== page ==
rmetzner49: A little beefier but a poor, dated choice. Why buy something that gives away 3V of your motor supply. That old Darlington configuration is a toaster. Look at this link and the connection diagrams: http://www.pololu.com/product/2507

I need to use 5 motors but it supports only 2

Ritvik9: I want to know If there is any other way in which I can use external power for motors and connect then directly to arduino. P.S I know about the H-bridge and diode method but I am looking for something more direct.

That is the direct method.

Ritvik9: Look at this link and the connection diagrams: http://www.pololu.com/product/2507 I need to use 5 motors but it supports only 2

Then simple mathematics indicates you need three of them.

Paul__B:

Ritvik9: I want to know If there is any other way in which I can use external power for motors and connect then directly to arduino. P.S I know about the H-bridge and diode method but I am looking for something more direct.

That is the direct method.

Yeah, but how to do it?

Paul__B:

Ritvik9: Look at this link and the connection diagrams: http://www.pololu.com/product/2507 I need to use 5 motors but it supports only 2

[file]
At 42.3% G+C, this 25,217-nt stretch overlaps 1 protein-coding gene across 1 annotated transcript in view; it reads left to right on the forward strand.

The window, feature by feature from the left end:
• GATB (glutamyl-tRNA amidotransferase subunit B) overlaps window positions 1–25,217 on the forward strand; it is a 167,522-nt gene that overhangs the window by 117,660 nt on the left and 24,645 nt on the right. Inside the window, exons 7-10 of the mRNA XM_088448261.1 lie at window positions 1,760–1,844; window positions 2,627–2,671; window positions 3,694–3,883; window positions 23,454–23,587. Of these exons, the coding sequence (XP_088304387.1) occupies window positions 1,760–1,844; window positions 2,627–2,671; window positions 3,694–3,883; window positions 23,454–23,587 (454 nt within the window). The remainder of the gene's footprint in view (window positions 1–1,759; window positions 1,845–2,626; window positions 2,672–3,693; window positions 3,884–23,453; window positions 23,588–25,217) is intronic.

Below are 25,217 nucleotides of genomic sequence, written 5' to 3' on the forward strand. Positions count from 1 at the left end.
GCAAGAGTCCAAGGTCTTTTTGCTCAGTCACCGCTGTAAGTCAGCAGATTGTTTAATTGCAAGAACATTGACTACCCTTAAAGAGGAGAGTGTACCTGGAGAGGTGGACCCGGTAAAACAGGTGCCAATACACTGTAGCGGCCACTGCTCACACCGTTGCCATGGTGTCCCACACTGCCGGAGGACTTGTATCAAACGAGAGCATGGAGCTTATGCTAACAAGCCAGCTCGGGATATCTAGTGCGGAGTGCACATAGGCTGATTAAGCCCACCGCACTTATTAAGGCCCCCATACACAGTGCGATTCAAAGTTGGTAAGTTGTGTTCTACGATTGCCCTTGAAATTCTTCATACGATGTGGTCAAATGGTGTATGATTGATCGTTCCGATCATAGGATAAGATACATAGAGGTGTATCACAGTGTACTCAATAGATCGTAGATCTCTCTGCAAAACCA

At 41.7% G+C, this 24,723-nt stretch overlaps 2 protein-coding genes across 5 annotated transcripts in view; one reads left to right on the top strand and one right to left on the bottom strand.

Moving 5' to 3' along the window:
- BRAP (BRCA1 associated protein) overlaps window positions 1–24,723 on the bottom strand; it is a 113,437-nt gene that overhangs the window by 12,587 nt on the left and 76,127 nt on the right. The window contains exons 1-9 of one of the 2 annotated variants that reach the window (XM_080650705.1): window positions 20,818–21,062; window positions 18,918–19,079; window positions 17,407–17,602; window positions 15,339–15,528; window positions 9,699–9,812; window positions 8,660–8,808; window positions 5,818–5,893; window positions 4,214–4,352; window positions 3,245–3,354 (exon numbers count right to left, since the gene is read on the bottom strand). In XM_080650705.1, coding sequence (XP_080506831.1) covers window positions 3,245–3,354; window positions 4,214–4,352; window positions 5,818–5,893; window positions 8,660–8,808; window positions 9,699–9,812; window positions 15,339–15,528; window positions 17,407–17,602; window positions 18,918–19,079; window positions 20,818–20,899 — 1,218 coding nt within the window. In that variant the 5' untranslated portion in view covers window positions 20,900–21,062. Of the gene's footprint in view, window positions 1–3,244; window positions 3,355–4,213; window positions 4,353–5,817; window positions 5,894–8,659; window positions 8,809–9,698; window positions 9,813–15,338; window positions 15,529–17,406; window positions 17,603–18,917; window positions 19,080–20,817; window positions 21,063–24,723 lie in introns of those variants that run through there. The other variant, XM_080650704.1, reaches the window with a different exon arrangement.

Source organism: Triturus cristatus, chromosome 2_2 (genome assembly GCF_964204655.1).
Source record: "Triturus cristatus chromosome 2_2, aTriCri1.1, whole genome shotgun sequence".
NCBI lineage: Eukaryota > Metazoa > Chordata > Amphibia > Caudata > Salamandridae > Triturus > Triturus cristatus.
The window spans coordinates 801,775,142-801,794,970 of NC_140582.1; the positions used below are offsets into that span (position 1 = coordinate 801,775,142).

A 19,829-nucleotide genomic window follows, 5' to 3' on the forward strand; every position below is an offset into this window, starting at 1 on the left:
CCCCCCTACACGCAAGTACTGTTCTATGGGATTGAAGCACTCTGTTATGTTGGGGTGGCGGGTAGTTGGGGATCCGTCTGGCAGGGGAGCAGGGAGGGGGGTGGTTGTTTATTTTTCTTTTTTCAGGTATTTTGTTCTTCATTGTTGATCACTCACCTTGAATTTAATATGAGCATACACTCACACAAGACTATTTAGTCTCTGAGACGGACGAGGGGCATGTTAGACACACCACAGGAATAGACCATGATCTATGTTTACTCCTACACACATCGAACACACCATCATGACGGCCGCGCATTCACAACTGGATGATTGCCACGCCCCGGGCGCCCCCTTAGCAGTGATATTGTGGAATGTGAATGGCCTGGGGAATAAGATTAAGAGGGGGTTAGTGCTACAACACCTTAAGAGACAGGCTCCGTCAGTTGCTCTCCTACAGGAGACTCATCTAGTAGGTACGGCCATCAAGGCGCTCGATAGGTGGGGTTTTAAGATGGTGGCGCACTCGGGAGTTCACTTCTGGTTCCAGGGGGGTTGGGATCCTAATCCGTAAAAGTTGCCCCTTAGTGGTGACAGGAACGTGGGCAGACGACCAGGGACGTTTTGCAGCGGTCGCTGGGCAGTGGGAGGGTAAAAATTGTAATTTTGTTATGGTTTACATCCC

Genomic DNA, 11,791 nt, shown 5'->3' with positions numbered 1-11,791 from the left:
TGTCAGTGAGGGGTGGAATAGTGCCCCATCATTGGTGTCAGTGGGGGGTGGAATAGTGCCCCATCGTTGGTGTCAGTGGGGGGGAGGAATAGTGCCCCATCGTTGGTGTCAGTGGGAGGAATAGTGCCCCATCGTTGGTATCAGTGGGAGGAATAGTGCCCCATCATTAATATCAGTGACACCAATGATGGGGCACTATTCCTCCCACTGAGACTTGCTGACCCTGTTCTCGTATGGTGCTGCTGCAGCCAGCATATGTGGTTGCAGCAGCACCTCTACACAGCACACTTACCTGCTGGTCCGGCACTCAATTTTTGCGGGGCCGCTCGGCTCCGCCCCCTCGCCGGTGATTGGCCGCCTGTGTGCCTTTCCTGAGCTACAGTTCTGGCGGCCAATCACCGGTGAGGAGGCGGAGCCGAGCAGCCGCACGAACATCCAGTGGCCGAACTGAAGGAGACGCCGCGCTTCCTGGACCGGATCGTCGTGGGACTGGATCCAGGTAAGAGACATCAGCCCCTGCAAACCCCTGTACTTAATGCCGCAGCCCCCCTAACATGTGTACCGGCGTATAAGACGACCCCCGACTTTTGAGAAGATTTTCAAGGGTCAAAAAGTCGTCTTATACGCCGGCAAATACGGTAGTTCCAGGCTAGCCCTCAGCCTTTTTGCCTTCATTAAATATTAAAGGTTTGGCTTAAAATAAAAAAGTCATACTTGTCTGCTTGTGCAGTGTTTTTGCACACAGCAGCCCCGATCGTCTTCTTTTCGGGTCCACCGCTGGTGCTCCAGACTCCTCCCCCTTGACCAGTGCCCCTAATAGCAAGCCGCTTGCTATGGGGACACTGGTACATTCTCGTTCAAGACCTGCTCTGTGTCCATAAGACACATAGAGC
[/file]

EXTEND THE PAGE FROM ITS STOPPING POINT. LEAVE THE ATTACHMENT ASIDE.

Then simple mathematics indicates you need three of them.

but there is no option of external power in those shields so i doubt 5 motors will get enough power

It has a Vin, so you can use an external power supply I guess. The only downside on these shields is that, for your 5 motors, that's about 150$ instead of the 25$ for the darlingtons. So Ican imagine if this is for a hobby project that this can be a limiting factor. Hey I would take the darlingtons as well if

a) the 3V drop wouldn't cause an issue and b)I had to finance this out of my own pocket ;)

LievenV: It has a Vin, so you can use an external power supply I guess. The only downside on these shields is that, for your 5 motors, that's about 150$ instead of the 25$ for the darlingtons. So Ican imagine if this is for a hobby project that this can be a limiting factor. Hey I would take the darlingtons as well if

a) the 3V drop wouldn't cause an issue and b)I had to finance this out of my own pocket ;)

yup that's the reason i am planning taking darlingtons. also, you use vin to power the arduino using battery

LievenV: It has a Vin, so you can use an external power supply I guess. The only downside on these shields is that, for your 5 motors, that's about 150$ instead of the 25$ for the darlingtons. So Ican imagine if this is for a hobby project that this can be a limiting factor. Hey I would take the darlingtons as well if